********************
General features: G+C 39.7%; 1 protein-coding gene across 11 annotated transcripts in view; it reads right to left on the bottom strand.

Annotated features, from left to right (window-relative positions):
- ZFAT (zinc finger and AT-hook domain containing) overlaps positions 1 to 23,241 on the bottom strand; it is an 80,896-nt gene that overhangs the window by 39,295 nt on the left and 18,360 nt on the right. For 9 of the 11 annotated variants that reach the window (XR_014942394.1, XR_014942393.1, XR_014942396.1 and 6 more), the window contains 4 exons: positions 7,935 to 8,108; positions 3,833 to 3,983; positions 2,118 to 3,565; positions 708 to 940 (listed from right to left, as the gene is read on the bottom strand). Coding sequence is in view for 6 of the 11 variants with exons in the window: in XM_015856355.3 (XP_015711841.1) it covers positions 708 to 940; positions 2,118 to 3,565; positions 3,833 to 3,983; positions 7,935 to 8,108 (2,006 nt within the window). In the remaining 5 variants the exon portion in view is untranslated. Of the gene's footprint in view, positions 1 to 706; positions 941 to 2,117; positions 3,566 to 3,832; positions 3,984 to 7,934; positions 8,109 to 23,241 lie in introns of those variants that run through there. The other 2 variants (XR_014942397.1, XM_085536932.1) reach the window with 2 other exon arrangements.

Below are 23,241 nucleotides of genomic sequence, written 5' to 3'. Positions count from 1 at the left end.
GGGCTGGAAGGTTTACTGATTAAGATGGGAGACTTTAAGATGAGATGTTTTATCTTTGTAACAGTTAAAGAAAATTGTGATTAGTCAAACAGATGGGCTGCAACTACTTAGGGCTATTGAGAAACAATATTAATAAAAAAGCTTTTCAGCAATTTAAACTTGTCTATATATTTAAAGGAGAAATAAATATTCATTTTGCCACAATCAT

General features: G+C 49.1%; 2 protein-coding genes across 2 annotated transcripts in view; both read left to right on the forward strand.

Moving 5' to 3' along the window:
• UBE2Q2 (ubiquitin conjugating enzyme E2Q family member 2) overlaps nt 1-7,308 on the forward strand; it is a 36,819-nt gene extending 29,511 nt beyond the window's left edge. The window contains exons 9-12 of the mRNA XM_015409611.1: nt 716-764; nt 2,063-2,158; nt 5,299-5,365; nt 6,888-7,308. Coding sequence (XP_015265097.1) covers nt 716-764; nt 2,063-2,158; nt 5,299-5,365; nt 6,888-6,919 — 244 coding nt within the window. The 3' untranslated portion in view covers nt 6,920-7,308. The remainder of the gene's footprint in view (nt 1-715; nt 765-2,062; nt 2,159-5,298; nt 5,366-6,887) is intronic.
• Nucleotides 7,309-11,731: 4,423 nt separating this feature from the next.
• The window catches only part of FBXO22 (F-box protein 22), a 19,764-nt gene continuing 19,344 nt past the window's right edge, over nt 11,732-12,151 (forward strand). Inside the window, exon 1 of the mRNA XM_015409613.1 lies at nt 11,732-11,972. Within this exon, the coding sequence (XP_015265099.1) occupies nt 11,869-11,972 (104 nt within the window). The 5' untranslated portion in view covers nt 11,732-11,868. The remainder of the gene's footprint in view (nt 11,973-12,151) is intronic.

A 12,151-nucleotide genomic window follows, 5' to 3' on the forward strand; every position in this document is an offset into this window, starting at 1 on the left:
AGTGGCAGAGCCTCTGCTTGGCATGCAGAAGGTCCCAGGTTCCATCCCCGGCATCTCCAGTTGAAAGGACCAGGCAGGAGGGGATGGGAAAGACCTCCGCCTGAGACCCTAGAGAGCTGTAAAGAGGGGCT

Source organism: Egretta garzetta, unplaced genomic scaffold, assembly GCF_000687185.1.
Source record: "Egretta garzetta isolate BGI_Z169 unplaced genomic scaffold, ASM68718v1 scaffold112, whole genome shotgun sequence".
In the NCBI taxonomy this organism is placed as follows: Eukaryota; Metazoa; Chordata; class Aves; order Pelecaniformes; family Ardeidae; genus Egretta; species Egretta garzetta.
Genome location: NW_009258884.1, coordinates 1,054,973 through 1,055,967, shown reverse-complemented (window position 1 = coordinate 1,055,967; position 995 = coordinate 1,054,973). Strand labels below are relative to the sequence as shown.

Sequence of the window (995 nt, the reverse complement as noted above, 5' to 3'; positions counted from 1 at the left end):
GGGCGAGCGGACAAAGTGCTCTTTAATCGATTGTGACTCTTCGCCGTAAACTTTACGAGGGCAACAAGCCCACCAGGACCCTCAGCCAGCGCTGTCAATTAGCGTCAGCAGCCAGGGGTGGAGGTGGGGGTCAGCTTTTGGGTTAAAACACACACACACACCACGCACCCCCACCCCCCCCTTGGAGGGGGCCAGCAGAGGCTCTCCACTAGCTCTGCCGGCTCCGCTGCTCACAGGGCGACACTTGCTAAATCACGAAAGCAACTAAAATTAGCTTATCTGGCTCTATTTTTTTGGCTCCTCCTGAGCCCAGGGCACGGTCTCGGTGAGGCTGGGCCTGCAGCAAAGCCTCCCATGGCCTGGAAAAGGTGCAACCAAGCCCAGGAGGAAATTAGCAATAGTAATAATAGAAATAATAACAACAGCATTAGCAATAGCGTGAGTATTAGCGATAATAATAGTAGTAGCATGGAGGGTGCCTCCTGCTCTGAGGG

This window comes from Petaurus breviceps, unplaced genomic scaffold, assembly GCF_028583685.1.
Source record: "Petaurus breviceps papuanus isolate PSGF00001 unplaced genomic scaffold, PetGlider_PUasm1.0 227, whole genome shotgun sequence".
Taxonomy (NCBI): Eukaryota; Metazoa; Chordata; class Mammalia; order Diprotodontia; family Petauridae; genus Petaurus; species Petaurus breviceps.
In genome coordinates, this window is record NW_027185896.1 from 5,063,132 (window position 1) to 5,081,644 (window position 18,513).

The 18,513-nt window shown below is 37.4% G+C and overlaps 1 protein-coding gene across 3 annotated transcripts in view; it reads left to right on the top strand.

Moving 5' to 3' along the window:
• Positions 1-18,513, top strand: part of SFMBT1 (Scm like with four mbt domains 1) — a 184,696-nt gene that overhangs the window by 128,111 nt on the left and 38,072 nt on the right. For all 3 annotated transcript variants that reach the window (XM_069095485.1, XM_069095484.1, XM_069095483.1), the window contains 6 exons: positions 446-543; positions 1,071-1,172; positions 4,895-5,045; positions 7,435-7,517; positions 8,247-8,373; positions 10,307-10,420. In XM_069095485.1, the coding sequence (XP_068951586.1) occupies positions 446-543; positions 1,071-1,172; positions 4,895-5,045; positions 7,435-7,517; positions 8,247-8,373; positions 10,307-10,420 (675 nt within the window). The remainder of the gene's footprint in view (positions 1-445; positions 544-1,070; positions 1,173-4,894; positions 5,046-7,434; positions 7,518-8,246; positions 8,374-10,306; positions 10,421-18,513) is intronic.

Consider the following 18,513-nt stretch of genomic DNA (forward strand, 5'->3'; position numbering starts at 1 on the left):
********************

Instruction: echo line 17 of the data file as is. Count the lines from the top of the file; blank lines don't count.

Sequence of the window (995 nt, the reverse complement as noted above, 5' to 3'; positions counted from 1 at the left end):